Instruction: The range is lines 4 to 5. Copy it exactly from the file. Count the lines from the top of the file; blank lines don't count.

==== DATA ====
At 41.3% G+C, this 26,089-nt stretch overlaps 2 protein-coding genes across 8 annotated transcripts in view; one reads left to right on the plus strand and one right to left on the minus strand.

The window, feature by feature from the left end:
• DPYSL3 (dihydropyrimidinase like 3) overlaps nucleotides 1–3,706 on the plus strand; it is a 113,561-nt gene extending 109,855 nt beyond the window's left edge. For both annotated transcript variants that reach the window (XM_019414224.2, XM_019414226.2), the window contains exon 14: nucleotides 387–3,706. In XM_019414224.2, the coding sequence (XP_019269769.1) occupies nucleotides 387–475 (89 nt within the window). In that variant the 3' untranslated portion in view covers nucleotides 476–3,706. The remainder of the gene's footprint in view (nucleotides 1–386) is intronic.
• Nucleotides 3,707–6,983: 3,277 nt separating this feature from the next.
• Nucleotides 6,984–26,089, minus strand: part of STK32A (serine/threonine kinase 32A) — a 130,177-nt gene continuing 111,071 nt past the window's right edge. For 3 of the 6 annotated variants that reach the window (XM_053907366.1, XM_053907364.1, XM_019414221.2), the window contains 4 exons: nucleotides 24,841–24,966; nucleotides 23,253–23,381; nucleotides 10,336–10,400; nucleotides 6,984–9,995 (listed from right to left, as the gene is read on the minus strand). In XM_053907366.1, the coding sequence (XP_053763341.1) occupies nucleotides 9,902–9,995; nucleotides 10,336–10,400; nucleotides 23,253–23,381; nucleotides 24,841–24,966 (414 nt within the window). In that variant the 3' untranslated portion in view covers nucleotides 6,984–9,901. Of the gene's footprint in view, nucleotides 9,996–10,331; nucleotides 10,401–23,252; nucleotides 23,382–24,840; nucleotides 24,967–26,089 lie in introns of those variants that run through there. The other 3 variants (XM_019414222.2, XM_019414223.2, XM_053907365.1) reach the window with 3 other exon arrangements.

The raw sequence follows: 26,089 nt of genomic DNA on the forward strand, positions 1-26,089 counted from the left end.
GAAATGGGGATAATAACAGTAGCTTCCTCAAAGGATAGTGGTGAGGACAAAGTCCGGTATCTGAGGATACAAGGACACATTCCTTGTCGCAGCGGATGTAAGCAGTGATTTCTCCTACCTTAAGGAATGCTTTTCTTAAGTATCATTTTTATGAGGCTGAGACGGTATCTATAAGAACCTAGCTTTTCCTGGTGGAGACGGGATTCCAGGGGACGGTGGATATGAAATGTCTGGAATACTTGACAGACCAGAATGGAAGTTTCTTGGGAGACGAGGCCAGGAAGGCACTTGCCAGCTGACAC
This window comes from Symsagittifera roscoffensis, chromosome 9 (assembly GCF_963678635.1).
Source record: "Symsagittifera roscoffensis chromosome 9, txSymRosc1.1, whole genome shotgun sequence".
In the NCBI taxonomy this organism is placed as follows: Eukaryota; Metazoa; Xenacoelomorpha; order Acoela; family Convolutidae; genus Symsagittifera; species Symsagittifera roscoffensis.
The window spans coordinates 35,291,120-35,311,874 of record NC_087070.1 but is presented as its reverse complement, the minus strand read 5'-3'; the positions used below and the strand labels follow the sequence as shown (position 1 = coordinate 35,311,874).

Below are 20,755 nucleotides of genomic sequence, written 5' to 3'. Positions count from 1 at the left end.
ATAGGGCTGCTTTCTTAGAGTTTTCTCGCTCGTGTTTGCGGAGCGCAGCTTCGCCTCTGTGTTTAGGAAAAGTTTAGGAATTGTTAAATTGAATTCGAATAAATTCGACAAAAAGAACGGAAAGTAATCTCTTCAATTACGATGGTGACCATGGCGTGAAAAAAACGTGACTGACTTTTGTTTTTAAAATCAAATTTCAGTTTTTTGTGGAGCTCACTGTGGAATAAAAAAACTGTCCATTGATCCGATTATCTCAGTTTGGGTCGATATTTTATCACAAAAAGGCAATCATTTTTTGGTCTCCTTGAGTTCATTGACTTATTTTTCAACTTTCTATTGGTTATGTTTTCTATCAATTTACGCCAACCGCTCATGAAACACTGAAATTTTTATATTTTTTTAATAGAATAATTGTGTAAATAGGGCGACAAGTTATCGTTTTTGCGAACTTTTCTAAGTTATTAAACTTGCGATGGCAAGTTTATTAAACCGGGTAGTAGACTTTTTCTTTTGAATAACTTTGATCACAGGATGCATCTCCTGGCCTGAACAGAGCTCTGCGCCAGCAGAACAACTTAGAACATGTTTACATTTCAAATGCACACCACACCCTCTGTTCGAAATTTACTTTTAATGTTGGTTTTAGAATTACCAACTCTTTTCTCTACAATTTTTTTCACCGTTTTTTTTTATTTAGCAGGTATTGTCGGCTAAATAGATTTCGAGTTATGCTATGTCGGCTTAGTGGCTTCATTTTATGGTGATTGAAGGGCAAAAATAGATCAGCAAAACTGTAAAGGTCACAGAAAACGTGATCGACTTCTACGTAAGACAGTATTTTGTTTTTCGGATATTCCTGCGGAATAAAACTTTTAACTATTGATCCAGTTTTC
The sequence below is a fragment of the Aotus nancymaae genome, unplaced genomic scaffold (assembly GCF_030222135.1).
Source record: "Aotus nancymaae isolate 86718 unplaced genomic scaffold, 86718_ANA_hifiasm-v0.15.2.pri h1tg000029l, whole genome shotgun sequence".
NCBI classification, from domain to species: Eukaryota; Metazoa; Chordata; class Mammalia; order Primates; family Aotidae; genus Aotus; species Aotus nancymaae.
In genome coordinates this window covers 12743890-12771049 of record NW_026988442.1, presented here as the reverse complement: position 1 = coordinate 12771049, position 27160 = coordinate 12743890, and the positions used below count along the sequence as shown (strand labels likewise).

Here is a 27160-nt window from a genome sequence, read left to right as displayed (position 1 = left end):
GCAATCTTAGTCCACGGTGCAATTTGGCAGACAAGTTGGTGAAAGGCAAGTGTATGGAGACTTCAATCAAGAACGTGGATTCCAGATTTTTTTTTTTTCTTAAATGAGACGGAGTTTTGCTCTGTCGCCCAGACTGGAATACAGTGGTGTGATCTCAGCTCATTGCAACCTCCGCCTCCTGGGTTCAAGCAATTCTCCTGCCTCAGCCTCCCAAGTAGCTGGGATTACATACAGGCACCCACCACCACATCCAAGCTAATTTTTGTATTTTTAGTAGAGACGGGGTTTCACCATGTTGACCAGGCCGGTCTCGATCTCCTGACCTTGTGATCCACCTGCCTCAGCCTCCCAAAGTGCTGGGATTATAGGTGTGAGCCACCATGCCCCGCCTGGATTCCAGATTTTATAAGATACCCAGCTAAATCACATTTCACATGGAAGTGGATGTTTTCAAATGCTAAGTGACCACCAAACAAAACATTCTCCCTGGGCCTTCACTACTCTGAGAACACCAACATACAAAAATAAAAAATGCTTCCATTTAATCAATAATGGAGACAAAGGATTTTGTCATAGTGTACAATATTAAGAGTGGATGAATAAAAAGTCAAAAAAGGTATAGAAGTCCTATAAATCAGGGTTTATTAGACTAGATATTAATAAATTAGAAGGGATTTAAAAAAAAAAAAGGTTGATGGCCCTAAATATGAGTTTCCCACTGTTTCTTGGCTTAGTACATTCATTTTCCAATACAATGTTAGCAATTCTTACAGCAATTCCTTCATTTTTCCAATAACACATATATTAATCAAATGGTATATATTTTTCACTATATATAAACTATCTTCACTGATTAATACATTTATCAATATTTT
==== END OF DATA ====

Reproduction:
• Nucleotides 3,707–6,983: 3,277 nt separating this feature from the next.
• Nucleotides 6,984–26,089, minus strand: part of STK32A (serine/threonine kinase 32A) — a 130,177-nt gene continuing 111,071 nt past the window's right edge. For 3 of the 6 annotated variants that reach the window (XM_053907366.1, XM_053907364.1, XM_019414221.2), the window contains 4 exons: nucleotides 24,841–24,966; nucleotides 23,253–23,381; nucleotides 10,336–10,400; nucleotides 6,984–9,995 (listed from right to left, as the gene is read on the minus strand). In XM_053907366.1, the coding sequence (XP_053763341.1) occupies nucleotides 9,902–9,995; nucleotides 10,336–10,400; nucleotides 23,253–23,381; nucleotides 24,841–24,966 (414 nt within the window). In that variant the 3' untranslated portion in view covers nucleotides 6,984–9,901. Of the gene's footprint in view, nucleotides 9,996–10,331; nucleotides 10,401–23,252; nucleotides 23,382–24,840; nucleotides 24,967–26,089 lie in introns of those variants that run through there. The other 3 variants (XM_019414222.2, XM_019414223.2, XM_053907365.1) reach the window with 3 other exon arrangements.